UNPUBLISHED Kentucky Appellate Court decision (January 9, 2015).
This case involved a dispute between a homeowner and his HOA over an addition that the homeowner sought to construct to his home which the Association maintained violated side-yard setback restrictions that were contained in the community’s governing documents. The subdivision consisted of large lots ranging from 3.6 to 6.3 acres each. Each of the homes in the subdivision was valued in excess of $1,000,000. The restriction at issue prohibited construction within 25 feet of the side-yard property lines. The Association’s governing documents also contained a provision whereby property owners could seek a waiver of the restrictions.
The homeowner requested a waiver of the side-yard setback restriction in order to allow for construction of an addition to the side of his home that extended approximately 11 feet into the setback area. Notwithstanding the fact that the requested waiver was denied, the homeowner moved forward with steps to construct the addition in violation of the prohibition and the Association commenced litigation against the homeowner to prohibit construction of the addition. The homeowner defended by contending that the Association had waived the ability to enforce the setback restrictions as a result of having acquiesced to other violations.In support of his position, the homeowner presented evidence that on 7 out of 10 other lots in the subdivision there were structures placed within the setback areas that apparently violated the same provisions of the Association’s governing documents. Those structures included retaining walls, landscaping features, driveway pedestals and signs, portions of driveways and a pool house that extended 7 feet into the setback area.
The trial court concluded that allof the other violations, with the exception ofthe pool house, were minor and not material violations.The trial court further found that a prior single material violation (allowing the pool house) did not equate to a waiver of the Association’s right to enforce the setback restrictions. Accordingly, an injunction was issued to prevent the homeowner from constructing the addition.
To address the issue concerning their pool house, the owners of that property requested and obtained a retroactive waiver of the setback restriction.Following the Association’s granting of the waiver for the property with the pool house, the homeowner who was seeking to construct the addition went back tocourt to seek an order that the Association had waived its ability to enforce the restriction against him by granting the variance to the other homeowners.After the trial court ruled against the homeowner, he filed an appeal with the determinative issue being whether the setback restriction was unenforceable.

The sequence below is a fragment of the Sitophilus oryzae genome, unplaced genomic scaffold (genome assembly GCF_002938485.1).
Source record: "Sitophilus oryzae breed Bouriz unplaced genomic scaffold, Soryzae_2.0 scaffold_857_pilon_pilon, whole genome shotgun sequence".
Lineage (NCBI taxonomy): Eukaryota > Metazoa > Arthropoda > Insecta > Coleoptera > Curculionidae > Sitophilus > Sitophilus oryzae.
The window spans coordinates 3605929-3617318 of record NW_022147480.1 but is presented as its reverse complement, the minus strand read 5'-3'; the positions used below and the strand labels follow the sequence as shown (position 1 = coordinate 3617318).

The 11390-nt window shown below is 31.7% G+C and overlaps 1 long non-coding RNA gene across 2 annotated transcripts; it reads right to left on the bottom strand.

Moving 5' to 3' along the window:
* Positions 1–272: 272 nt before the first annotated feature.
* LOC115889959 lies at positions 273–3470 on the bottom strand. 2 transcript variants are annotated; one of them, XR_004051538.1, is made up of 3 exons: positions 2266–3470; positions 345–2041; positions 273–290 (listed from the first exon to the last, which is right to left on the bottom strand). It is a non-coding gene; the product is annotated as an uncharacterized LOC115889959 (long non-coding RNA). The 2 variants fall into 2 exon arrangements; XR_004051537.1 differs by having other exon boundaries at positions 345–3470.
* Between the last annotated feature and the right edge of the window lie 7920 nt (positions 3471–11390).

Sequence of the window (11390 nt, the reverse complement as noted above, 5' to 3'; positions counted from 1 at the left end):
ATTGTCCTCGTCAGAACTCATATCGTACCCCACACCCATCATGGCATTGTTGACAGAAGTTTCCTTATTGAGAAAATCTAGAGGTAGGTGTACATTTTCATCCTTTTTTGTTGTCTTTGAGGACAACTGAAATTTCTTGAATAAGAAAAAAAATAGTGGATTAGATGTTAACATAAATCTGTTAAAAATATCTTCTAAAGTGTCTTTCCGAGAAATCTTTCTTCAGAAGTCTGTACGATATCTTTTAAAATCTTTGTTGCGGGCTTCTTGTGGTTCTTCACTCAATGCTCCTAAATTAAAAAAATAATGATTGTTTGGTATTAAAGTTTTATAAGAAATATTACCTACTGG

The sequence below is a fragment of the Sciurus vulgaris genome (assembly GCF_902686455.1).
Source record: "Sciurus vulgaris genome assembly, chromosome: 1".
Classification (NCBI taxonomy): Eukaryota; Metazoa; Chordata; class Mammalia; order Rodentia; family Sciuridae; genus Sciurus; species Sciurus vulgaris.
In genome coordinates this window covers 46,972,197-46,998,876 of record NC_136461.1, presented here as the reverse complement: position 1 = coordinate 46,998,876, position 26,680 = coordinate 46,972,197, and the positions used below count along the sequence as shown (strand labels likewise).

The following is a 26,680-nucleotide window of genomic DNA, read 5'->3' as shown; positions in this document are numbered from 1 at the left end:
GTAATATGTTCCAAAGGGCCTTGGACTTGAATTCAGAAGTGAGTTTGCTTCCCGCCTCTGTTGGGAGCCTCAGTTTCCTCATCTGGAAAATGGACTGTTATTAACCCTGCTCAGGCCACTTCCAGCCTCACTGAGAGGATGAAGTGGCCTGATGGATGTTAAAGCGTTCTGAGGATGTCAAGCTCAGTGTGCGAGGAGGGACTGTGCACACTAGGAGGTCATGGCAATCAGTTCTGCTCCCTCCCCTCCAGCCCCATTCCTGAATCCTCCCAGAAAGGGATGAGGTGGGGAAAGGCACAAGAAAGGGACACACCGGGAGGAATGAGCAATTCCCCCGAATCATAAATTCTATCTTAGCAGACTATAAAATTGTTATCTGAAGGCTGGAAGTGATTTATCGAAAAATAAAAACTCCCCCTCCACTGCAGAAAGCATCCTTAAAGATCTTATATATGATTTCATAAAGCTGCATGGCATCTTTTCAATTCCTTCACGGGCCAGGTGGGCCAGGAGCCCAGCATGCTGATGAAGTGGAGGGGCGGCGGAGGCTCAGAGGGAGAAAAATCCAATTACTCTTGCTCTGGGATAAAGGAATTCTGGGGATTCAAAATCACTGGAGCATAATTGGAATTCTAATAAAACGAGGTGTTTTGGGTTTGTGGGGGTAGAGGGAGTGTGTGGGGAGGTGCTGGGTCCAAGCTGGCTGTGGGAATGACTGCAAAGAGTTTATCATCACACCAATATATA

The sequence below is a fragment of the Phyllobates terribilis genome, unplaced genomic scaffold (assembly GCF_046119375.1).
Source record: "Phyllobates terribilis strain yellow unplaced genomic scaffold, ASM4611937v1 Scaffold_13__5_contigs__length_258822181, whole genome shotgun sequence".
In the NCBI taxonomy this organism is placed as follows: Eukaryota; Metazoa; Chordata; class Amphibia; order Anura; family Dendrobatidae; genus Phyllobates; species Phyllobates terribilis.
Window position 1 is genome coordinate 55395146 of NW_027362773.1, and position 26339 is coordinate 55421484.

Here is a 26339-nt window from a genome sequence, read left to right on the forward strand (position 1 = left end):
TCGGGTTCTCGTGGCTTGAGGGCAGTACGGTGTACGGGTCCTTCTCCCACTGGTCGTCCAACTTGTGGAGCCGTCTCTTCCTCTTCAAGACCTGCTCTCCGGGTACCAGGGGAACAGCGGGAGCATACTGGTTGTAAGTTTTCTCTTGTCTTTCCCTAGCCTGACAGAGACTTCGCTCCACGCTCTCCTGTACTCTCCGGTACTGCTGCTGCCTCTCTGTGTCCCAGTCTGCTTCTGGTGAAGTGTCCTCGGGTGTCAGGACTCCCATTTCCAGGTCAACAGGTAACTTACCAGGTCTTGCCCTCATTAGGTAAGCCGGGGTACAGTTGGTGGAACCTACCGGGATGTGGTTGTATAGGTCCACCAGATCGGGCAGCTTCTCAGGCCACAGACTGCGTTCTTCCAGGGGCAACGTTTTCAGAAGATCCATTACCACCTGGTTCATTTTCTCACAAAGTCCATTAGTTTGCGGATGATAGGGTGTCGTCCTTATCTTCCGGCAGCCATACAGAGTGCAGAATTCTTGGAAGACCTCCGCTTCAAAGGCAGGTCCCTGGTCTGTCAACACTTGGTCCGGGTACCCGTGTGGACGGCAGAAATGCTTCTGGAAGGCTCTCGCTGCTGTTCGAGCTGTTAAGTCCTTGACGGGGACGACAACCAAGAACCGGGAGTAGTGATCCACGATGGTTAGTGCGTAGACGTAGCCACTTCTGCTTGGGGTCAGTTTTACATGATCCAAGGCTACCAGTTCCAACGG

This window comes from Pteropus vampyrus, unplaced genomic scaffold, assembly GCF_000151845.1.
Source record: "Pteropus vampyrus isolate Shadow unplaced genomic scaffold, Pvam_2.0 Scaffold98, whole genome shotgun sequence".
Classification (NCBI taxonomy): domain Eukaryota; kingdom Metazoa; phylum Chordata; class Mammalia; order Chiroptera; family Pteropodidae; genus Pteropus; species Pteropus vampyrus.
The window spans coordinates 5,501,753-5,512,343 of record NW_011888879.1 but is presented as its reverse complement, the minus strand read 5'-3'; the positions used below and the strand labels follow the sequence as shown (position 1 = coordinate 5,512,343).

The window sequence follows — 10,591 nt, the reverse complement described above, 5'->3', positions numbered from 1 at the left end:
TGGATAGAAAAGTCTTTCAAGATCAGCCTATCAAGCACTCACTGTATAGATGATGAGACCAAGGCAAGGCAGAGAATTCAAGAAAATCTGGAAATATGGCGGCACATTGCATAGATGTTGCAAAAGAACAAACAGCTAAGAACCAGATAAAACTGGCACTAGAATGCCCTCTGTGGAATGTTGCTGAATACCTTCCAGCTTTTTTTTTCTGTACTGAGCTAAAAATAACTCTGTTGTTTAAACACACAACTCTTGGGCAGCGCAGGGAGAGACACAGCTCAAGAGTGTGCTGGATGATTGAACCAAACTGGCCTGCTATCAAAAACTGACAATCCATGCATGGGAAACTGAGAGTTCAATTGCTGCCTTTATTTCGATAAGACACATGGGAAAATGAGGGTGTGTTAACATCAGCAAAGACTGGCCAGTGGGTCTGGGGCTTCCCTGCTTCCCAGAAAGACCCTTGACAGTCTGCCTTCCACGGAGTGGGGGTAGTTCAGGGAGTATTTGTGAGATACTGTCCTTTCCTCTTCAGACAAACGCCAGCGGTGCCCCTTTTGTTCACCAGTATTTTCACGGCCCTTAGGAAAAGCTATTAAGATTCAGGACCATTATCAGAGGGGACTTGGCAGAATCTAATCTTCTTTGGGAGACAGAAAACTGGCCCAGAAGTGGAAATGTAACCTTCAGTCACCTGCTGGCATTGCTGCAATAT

The appellate court ruled that the right to enforce restrictive covenants may be lost by waiver, abandonment, or by a general change in the character of the neighborhood to which the covenants applied.The court further noted that the arbitrary enforcement of covenants does not render them unenforceable unless the arbitrary enforcement has resulted in a fundamental change in the character of the neighborhood thereby defeating the purpose of the restriction. In ruling in favor of the Association’s enforcement of the restriction, the court found that the addition sought by the homeowner was of a much greater magnitude than all of the previously unknown violations which were all relatively insignificant secondary structures.The court concluded that, while the Association may have arbitrarily enforced the setback restrictions, that arbitrary enforcement did not result in a fundamental change in the character of the neighborhood.
See case decision: Small_v._W._Vale_Homeowners’